That is fine, but what this act would go ahead and do is perhaps to give people the view that as citizens they are now going to have more powers to prevent wrongdoing as they see it on their property. This is not me saying this, but the deputy chief of the Halifax Regional Police service, not that of a minor, inconsequential backwoods or half-professional force but one of the best police forces in Canada. The deputy chief of the Halifax Regional Police said of the law as it is that:
    It doesn’t give any great power of citizens to go out and grab people on the street.
    He said that as part of a round table discussion with the Minister of Justice at the time. Throughout the article by the Canadian Press reporting what he said, he was very cautious in suggesting that any accretions to public arrest powers should be exercised very conservatively, which is not a word that I use very often. He said that these were not matters that people should engage in without some caution. He said that the law enforcement agencies had enough of a challenge in teaching experienced officers how to interpret the law, and wondered if it meant now that they would have to go out and give citizens courses on how to perform a citizen's arrest.
    Experts outside the government and outside of Parliament have also recognized that the rules around self-defence, the extension of citizen's arrest, tell us that if someone performs an action in reaction to an assault or an invasion or perceived invasion or threat to personal property, he or she might act in a physically, emotionally, or other harmful way to another person.


    The person would then have to have a defence to not be charged or convicted, and that is generally in those provisions that I mentioned in the low 30s and 40s of the Criminal Code on self-defence.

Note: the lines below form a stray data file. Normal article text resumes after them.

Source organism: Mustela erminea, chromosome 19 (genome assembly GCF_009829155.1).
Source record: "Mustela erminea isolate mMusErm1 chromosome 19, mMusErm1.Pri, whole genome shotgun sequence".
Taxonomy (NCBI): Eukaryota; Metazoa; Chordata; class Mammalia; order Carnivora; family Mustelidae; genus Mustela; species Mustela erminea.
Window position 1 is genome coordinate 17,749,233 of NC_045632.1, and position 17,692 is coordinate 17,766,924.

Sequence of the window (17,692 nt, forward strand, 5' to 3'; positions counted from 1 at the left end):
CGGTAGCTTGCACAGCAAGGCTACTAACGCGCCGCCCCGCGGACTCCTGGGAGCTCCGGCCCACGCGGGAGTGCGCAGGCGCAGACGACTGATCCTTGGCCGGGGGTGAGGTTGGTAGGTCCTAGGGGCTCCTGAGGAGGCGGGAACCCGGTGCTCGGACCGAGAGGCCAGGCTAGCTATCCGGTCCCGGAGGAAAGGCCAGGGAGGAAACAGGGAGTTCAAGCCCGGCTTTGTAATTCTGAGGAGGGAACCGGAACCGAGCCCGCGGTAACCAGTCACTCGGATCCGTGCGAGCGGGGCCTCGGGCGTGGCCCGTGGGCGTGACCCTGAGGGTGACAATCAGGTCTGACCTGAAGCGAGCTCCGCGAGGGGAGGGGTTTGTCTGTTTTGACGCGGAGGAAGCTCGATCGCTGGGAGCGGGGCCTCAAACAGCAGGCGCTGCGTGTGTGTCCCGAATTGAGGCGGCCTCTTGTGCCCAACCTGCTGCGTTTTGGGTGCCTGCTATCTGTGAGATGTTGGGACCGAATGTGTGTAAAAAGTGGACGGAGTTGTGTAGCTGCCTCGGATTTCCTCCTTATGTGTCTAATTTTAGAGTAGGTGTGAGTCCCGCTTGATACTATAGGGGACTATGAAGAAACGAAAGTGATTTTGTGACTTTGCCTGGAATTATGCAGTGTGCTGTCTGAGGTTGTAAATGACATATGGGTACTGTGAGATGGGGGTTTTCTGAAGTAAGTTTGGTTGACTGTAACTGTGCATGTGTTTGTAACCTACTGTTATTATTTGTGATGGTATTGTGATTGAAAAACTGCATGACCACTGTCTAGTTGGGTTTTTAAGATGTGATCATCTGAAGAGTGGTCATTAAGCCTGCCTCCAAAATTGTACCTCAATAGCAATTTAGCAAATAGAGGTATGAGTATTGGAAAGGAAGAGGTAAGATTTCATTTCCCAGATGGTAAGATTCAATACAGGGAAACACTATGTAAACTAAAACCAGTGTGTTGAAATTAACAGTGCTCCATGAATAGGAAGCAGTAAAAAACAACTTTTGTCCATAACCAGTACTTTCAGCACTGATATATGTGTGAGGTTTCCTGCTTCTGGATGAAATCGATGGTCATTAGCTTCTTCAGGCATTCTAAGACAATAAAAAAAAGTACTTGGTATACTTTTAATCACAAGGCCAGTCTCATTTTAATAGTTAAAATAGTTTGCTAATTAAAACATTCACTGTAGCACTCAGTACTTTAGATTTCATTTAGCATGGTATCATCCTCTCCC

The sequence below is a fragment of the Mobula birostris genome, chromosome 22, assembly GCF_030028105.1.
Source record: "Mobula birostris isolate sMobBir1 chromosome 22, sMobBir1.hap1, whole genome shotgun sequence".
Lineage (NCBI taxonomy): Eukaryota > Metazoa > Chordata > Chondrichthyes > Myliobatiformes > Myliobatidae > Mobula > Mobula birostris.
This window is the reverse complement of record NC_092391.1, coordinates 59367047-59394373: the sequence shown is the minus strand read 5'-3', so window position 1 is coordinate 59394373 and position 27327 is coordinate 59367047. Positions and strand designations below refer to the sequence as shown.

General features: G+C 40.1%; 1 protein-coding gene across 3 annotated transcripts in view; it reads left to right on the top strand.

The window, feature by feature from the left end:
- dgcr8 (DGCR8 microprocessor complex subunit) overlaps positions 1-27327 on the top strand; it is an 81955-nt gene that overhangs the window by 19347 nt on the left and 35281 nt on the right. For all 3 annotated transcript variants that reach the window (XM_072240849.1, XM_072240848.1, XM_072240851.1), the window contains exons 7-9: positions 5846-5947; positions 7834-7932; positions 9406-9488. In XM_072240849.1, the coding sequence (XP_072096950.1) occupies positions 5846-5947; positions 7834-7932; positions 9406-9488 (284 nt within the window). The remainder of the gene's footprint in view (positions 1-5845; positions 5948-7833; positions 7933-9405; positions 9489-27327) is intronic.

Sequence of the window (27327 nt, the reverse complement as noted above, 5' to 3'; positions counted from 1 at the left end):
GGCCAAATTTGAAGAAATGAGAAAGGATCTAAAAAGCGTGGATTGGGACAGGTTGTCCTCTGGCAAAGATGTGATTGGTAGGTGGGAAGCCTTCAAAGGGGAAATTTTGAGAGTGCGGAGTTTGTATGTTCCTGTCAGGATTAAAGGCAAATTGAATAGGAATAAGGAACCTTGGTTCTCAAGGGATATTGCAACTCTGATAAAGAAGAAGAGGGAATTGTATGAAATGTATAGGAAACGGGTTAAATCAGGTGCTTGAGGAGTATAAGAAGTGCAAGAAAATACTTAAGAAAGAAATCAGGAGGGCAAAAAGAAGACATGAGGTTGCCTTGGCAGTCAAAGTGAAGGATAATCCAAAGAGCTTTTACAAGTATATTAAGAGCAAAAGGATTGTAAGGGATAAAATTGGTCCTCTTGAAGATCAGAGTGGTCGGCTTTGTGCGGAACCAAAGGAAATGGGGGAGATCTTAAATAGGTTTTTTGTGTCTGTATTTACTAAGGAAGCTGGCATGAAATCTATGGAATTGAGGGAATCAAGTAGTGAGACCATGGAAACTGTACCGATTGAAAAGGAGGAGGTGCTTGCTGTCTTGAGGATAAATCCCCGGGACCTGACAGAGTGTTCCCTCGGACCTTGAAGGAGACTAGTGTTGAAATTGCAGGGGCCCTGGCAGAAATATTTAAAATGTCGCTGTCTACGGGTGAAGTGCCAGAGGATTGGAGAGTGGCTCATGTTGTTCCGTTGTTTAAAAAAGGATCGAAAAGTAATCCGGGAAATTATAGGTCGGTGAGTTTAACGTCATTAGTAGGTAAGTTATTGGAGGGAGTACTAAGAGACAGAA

The idea that one could tinker with self-defence on a situational basis is rather appalling. The police officers who participate in round tables do not come to those round tables with written amendments to the laws that the government then puts up on the television screen the next day after consulting with Department of Justice lawyers.
    I heard today at committee that a number of provincial prosecutors who were talking about amendments to a bill were not consulted on the bill as presented. There is something wrong when ministers of justice and prime ministers do not consult police officers and crown prosecutors when amending legislation.
    We have had experts from the police and prosecutorial communities say that because each case is unique with widely diverse and sometimes contradictory evidence, no broad policy statement is intended with respect to the use of a firearm in the defence of one's home, for instance. This was in response to a situation where certain charges were dropped against a person who was defending his home. This tells us that these are very complex issues.
    While the government has put forth a bill that seemingly reacts to a very small set of circumstances, it has in fact opened up a Pandora's box that must be studied very vigilantly and diligently at committee to make sure that the box is not too wide open.